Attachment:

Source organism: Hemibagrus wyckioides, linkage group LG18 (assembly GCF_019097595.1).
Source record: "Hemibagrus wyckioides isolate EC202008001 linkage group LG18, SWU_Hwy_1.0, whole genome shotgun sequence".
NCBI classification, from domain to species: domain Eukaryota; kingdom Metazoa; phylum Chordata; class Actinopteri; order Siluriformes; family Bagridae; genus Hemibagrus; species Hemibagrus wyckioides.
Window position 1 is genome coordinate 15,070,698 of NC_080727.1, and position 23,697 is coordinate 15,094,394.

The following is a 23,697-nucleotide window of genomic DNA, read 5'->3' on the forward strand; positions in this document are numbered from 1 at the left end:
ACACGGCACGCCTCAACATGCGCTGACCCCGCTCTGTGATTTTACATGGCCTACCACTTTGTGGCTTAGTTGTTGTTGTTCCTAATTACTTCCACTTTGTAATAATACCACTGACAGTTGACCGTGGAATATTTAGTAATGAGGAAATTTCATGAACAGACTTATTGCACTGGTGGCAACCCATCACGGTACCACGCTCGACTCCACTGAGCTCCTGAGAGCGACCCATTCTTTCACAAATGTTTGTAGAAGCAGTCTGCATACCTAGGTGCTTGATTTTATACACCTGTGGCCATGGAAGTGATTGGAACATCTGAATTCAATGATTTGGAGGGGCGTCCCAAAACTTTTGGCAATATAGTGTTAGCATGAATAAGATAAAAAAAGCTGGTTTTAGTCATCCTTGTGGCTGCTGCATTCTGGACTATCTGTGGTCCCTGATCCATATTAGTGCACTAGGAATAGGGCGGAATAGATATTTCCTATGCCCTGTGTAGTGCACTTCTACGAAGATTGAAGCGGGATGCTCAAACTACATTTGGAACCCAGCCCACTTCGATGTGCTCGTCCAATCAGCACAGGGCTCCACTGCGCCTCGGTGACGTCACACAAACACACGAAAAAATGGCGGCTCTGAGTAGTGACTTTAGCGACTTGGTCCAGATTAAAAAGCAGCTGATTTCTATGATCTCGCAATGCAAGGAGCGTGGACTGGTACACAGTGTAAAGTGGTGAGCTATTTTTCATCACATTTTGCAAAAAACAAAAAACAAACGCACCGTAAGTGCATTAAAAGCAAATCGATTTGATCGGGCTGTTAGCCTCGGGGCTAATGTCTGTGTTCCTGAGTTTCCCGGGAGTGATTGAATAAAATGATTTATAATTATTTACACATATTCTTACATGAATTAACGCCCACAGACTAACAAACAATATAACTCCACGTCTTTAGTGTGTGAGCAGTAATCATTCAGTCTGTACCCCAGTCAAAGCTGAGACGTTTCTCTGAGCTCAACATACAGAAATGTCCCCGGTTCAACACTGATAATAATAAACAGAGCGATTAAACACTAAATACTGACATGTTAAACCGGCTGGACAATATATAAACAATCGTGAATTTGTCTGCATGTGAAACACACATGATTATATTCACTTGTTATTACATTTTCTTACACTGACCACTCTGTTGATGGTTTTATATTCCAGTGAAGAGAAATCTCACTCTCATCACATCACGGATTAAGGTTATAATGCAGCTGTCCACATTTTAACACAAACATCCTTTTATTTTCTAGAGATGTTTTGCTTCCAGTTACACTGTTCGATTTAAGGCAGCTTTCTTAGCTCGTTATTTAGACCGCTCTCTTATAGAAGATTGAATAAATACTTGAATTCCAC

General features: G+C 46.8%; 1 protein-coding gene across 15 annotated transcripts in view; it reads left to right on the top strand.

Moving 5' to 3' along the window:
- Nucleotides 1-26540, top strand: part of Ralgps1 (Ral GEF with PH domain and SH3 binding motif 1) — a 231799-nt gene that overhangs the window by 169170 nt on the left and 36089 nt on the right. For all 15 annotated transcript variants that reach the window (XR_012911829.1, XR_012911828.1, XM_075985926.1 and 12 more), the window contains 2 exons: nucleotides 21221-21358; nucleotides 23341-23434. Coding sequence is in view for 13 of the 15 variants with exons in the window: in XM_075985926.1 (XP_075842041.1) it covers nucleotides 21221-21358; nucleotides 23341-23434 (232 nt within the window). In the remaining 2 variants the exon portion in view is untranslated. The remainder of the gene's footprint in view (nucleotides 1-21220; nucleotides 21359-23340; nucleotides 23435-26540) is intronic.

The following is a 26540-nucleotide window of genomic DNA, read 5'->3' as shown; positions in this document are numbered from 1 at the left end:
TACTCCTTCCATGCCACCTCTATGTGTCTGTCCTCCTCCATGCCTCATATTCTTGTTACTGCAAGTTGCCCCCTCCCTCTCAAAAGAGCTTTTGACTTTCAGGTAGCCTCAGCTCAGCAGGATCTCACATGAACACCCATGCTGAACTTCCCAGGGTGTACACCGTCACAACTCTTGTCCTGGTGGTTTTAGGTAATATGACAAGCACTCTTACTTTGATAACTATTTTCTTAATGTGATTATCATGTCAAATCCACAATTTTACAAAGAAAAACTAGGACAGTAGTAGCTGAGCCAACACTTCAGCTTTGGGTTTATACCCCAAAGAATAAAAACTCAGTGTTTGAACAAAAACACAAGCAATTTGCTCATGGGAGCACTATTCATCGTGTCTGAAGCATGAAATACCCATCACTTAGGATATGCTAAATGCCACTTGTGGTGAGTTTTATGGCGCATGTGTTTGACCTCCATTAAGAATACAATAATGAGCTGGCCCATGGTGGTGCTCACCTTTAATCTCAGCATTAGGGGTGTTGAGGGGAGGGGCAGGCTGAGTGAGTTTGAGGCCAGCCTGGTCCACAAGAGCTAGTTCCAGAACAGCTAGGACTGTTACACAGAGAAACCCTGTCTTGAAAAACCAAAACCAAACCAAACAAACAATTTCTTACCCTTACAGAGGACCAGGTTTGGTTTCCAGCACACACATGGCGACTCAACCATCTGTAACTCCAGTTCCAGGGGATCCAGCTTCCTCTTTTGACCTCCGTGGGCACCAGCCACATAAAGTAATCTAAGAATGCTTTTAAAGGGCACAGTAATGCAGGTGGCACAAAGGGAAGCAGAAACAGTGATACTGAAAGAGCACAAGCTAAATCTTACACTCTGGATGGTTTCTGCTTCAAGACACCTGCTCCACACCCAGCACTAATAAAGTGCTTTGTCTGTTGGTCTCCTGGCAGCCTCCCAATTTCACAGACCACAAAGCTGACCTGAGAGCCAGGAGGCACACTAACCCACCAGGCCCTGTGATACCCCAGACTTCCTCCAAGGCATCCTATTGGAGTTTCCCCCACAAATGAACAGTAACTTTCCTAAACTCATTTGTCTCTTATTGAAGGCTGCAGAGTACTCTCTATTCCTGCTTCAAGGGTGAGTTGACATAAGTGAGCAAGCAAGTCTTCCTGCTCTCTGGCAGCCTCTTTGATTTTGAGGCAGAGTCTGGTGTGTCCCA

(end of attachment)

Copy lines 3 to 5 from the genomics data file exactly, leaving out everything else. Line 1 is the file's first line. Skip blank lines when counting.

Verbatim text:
NCBI classification, from domain to species: domain Eukaryota; kingdom Metazoa; phylum Chordata; class Actinopteri; order Siluriformes; family Bagridae; genus Hemibagrus; species Hemibagrus wyckioides.
Window position 1 is genome coordinate 15,070,698 of NC_080727.1, and position 23,697 is coordinate 15,094,394.

The following is a 23,697-nucleotide window of genomic DNA, read 5'->3' on the forward strand; positions in this document are numbered from 1 at the left end: